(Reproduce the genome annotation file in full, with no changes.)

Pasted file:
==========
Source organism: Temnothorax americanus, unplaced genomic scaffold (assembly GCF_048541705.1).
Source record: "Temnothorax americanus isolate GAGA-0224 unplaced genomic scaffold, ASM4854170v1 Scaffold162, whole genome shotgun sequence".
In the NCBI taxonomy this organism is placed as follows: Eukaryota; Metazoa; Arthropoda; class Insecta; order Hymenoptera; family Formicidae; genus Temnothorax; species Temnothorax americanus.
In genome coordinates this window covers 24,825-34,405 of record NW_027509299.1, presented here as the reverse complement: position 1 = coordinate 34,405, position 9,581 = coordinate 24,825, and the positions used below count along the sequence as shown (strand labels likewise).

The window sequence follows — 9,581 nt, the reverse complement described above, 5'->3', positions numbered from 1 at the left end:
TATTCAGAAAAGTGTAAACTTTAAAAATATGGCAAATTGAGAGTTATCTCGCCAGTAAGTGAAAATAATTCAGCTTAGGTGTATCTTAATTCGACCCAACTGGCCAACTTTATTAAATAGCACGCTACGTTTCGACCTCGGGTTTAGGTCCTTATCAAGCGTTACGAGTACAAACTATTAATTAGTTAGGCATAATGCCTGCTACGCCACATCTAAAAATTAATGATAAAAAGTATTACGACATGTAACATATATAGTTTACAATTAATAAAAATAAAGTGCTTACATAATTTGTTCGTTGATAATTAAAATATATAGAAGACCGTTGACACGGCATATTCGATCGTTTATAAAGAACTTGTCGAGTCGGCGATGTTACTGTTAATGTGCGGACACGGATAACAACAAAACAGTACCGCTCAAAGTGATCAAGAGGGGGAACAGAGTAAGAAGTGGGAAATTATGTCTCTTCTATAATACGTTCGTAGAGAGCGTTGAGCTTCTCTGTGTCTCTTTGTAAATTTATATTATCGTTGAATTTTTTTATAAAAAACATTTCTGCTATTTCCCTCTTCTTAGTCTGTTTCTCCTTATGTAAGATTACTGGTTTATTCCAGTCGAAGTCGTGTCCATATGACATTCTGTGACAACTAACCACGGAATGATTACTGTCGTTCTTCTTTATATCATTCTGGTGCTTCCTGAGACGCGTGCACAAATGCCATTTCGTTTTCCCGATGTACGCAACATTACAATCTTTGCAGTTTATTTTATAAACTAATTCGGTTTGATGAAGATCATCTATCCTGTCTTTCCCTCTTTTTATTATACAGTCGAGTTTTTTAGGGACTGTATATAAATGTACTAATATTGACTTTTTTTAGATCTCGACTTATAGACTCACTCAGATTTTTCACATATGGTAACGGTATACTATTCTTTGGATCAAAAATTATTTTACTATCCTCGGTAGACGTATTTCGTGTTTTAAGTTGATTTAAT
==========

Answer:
Source organism: Temnothorax americanus, unplaced genomic scaffold (assembly GCF_048541705.1).
Source record: "Temnothorax americanus isolate GAGA-0224 unplaced genomic scaffold, ASM4854170v1 Scaffold162, whole genome shotgun sequence".
In the NCBI taxonomy this organism is placed as follows: Eukaryota; Metazoa; Arthropoda; class Insecta; order Hymenoptera; family Formicidae; genus Temnothorax; species Temnothorax americanus.
In genome coordinates this window covers 24,825-34,405 of record NW_027509299.1, presented here as the reverse complement: position 1 = coordinate 34,405, position 9,581 = coordinate 24,825, and the positions used below count along the sequence as shown (strand labels likewise).

The window sequence follows — 9,581 nt, the reverse complement described above, 5'->3', positions numbered from 1 at the left end:
TATTCAGAAAAGTGTAAACTTTAAAAATATGGCAAATTGAGAGTTATCTCGCCAGTAAGTGAAAATAATTCAGCTTAGGTGTATCTTAATTCGACCCAACTGGCCAACTTTATTAAATAGCACGCTACGTTTCGACCTCGGGTTTAGGTCCTTATCAAGCGTTACGAGTACAAACTATTAATTAGTTAGGCATAATGCCTGCTACGCCACATCTAAAAATTAATGATAAAAAGTATTACGACATGTAACATATATAGTTTACAATTAATAAAAATAAAGTGCTTACATAATTTGTTCGTTGATAATTAAAATATATAGAAGACCGTTGACACGGCATATTCGATCGTTTATAAAGAACTTGTCGAGTCGGCGATGTTACTGTTAATGTGCGGACACGGATAACAACAAAACAGTACCGCTCAAAGTGATCAAGAGGGGGAACAGAGTAAGAAGTGGGAAATTATGTCTCTTCTATAATACGTTCGTAGAGAGCGTTGAGCTTCTCTGTGTCTCTTTGTAAATTTATATTATCGTTGAATTTTTTTATAAAAAACATTTCTGCTATTTCCCTCTTCTTAGTCTGTTTCTCCTTATGTAAGATTACTGGTTTATTCCAGTCGAAGTCGTGTCCATATGACATTCTGTGACAACTAACCACGGAATGATTACTGTCGTTCTTCTTTATATCATTCTGGTGCTTCCTGAGACGCGTGCACAAATGCCATTTCGTTTTCCCGATGTACGCAACATTACAATCTTTGCAGTTTATTTTATAAACTAATTCGGTTTGATGAAGATCATCTATCCTGTCTTTCCCTCTTTTTATTATACAGTCGAGTTTTTTAGGGACTGTATATAAATGTACTAATATTGACTTTTTTTAGATCTCGACTTATAGACTCACTCAGATTTTTCACATATGGTAACGGTATACTATTCTTTGGATCAAAAATTATTTTACTATCCTCGGTAGACGTATTTCGTGTTTTAAGTTGATTTAAT